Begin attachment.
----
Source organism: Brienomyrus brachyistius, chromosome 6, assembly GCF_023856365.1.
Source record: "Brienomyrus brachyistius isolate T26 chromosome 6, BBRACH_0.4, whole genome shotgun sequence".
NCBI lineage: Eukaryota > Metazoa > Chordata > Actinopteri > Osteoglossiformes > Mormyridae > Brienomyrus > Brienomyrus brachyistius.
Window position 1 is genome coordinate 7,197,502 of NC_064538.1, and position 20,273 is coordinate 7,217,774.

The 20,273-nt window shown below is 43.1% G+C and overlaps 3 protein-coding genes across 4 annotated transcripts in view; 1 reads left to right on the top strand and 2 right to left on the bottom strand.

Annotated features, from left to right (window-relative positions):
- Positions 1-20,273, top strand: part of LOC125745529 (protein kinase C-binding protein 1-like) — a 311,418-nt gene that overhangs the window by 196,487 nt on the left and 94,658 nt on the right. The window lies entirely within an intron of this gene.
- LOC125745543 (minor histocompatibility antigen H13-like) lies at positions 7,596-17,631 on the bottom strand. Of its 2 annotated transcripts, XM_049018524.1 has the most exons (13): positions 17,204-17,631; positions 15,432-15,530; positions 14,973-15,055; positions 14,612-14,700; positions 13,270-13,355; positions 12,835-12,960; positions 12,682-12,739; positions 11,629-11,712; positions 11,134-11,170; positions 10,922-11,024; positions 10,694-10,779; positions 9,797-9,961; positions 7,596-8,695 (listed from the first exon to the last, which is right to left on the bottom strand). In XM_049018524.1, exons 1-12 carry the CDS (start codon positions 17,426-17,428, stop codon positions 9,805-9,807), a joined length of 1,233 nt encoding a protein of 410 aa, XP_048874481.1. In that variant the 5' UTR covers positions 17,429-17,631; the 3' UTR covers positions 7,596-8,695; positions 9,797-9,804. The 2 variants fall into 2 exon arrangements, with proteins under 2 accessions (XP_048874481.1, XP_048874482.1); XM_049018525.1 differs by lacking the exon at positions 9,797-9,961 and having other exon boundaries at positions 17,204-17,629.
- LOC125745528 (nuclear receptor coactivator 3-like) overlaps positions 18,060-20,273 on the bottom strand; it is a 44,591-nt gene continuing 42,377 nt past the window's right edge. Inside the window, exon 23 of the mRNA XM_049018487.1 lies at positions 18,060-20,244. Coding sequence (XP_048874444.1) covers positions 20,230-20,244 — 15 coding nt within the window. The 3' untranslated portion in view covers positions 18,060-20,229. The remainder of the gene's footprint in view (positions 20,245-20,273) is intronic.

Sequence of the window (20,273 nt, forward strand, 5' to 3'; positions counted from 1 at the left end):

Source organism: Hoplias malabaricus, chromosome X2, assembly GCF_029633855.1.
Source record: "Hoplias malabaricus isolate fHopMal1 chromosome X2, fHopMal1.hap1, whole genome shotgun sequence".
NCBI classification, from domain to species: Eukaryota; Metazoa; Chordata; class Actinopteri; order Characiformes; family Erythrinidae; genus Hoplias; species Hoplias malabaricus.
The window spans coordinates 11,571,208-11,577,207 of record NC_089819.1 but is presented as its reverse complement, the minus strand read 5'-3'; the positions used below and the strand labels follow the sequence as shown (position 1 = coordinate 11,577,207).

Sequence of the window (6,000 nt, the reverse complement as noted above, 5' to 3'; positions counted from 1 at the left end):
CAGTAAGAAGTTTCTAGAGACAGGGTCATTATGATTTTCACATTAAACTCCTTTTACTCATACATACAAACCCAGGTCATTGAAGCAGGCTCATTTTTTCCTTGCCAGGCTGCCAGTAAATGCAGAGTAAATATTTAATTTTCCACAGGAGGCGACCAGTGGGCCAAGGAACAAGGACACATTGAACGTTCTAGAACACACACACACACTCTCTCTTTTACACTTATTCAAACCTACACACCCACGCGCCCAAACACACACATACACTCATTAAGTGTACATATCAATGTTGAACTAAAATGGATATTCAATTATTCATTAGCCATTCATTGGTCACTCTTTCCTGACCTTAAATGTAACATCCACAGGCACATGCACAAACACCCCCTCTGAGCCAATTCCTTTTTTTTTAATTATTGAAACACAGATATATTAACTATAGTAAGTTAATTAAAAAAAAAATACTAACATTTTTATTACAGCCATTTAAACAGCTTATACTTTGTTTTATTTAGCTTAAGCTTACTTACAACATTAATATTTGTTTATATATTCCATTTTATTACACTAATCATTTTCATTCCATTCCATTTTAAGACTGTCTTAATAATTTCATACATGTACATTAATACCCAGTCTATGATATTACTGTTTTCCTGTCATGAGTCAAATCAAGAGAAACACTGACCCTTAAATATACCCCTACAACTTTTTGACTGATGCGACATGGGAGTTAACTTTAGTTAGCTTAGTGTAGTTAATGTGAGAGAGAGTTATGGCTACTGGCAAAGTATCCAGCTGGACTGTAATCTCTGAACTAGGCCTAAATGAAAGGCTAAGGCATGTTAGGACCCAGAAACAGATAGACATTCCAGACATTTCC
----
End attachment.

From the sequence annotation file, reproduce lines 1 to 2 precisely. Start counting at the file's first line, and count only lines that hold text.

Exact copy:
Source organism: Brienomyrus brachyistius, chromosome 6, assembly GCF_023856365.1.
Source record: "Brienomyrus brachyistius isolate T26 chromosome 6, BBRACH_0.4, whole genome shotgun sequence".